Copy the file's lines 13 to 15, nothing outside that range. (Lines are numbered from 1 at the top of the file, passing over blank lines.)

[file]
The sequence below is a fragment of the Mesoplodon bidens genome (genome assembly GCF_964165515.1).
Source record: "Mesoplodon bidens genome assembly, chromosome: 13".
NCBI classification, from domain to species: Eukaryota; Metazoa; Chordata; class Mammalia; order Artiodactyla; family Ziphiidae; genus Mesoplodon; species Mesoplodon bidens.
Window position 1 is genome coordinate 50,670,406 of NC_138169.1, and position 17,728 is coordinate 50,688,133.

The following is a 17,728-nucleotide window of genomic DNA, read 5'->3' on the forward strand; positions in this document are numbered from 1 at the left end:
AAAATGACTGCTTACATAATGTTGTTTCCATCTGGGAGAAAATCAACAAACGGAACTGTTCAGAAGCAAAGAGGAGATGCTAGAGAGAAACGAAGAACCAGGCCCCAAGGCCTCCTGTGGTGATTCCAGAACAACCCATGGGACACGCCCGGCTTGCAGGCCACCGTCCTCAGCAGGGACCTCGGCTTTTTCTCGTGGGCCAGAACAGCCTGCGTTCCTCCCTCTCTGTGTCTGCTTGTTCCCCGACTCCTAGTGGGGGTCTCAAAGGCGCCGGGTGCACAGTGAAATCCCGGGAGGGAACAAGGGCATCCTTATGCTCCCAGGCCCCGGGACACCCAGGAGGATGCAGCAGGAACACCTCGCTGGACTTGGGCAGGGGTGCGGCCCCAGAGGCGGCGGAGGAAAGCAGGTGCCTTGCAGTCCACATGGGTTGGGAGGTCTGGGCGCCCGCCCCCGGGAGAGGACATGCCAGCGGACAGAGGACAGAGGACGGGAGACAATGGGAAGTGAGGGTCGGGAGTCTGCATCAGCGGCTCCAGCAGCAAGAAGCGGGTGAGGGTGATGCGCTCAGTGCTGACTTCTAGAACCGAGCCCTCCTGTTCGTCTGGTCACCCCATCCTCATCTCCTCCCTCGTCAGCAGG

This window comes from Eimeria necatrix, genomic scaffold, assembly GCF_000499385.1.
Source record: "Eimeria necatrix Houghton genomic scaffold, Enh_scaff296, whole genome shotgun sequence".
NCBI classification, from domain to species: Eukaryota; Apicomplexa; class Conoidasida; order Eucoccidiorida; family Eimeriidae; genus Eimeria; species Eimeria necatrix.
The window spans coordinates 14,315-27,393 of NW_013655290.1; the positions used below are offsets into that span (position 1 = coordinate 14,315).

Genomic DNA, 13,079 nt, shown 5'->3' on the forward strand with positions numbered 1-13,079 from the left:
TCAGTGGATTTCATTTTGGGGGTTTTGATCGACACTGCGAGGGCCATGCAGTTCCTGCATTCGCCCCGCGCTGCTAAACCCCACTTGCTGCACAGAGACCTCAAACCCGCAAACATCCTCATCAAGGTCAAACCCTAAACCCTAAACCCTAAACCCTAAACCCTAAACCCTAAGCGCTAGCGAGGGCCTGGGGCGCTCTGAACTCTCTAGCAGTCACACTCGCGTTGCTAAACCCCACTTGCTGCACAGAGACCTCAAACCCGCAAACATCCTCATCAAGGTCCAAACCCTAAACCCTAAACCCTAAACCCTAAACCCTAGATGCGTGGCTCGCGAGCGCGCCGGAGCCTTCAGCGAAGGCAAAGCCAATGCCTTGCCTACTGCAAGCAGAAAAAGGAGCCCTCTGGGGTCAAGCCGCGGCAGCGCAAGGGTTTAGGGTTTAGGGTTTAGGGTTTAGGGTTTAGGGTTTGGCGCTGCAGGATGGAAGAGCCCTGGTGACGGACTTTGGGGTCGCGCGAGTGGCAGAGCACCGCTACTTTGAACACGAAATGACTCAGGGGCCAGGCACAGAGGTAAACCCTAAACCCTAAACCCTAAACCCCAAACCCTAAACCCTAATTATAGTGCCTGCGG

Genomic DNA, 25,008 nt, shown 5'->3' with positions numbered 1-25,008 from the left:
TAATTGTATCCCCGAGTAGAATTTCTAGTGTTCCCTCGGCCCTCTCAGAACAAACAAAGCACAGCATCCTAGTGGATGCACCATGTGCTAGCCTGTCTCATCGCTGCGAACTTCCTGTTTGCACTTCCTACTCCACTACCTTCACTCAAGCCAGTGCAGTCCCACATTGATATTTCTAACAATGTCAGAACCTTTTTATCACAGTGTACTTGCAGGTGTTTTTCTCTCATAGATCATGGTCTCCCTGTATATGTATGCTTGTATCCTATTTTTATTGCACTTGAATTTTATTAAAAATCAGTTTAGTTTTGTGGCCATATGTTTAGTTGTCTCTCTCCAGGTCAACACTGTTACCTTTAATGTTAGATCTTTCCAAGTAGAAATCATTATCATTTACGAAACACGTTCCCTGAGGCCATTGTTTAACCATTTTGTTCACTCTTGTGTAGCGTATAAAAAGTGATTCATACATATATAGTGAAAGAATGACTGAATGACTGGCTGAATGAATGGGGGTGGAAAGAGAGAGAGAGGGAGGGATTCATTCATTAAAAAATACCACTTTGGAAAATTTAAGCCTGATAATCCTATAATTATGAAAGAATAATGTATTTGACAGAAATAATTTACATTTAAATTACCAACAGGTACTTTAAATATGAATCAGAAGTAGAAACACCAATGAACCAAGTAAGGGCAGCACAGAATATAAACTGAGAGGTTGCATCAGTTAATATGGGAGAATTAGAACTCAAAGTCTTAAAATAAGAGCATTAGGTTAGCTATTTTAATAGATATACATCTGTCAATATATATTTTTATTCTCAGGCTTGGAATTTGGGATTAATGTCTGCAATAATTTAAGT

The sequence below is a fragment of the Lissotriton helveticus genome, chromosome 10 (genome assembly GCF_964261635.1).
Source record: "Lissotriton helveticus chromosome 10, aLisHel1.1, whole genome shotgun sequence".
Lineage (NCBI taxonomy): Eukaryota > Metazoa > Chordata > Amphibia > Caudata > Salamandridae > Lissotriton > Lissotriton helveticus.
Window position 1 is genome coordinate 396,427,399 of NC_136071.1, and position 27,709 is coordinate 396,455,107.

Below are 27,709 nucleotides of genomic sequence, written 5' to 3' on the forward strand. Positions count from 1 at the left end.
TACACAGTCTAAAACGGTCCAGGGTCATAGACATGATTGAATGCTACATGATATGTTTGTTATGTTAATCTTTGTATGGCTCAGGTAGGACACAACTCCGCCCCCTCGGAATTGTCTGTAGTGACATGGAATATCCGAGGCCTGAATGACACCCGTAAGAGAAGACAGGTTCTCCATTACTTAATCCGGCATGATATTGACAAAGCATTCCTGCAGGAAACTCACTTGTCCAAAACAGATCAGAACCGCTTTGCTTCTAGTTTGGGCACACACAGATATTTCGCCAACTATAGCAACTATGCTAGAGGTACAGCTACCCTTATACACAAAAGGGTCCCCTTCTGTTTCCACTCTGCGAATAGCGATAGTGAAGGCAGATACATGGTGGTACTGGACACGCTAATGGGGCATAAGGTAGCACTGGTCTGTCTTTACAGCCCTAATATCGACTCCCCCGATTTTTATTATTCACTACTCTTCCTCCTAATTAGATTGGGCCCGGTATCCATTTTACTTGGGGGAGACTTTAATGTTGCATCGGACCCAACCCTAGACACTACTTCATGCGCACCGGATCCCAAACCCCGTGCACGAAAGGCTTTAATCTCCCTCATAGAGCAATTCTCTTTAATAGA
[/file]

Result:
Genomic DNA, 25,008 nt, shown 5'->3' with positions numbered 1-25,008 from the left:
TAATTGTATCCCCGAGTAGAATTTCTAGTGTTCCCTCGGCCCTCTCAGAACAAACAAAGCACAGCATCCTAGTGGATGCACCATGTGCTAGCCTGTCTCATCGCTGCGAACTTCCTGTTTGCACTTCCTACTCCACTACCTTCACTCAAGCCAGTGCAGTCCCACATTGATATTTCTAACAATGTCAGAACCTTTTTATCACAGTGTACTTGCAGGTGTTTTTCTCTCATAGATCATGGTCTCCCTGTATATGTATGCTTGTATCCTATTTTTATTGCACTTGAATTTTATTAAAAATCAGTTTAGTTTTGTGGCCATATGTTTAGTTGTCTCTCTCCAGGTCAACACTGTTACCTTTAATGTTAGATCTTTCCAAGTAGAAATCATTATCATTTACGAAACACGTTCCCTGAGGCCATTGTTTAACCATTTTGTTCACTCTTGTGTAGCGTATAAAAAGTGATTCATACATATATAGTGAAAGAATGACTGAATGACTGGCTGAATGAATGGGGGTGGAAAGAGAGAGAGAGGGAGGGATTCATTCATTAAAAAATACCACTTTGGAAAATTTAAGCCTGATAATCCTATAATTATGAAAGAATAATGTATTTGACAGAAATAATTTACATTTAAATTACCAACAGGTACTTTAAATATGAATCAGAAGTAGAAACACCAATGAACCAAGTAAGGGCAGCACAGAATATAAACTGAGAGGTTGCATCAGTTAATATGGGAGAATTAGAACTCAAAGTCTTAAAATAAGAGCATTAGGTTAGCTATTTTAATAGATATACATCTGTCAATATATATTTTTATTCTCAGGCTTGGAATTTGGGATTAATGTCTGCAATAATTTAAGT

The sequence below is a fragment of the Lissotriton helveticus genome, chromosome 10 (genome assembly GCF_964261635.1).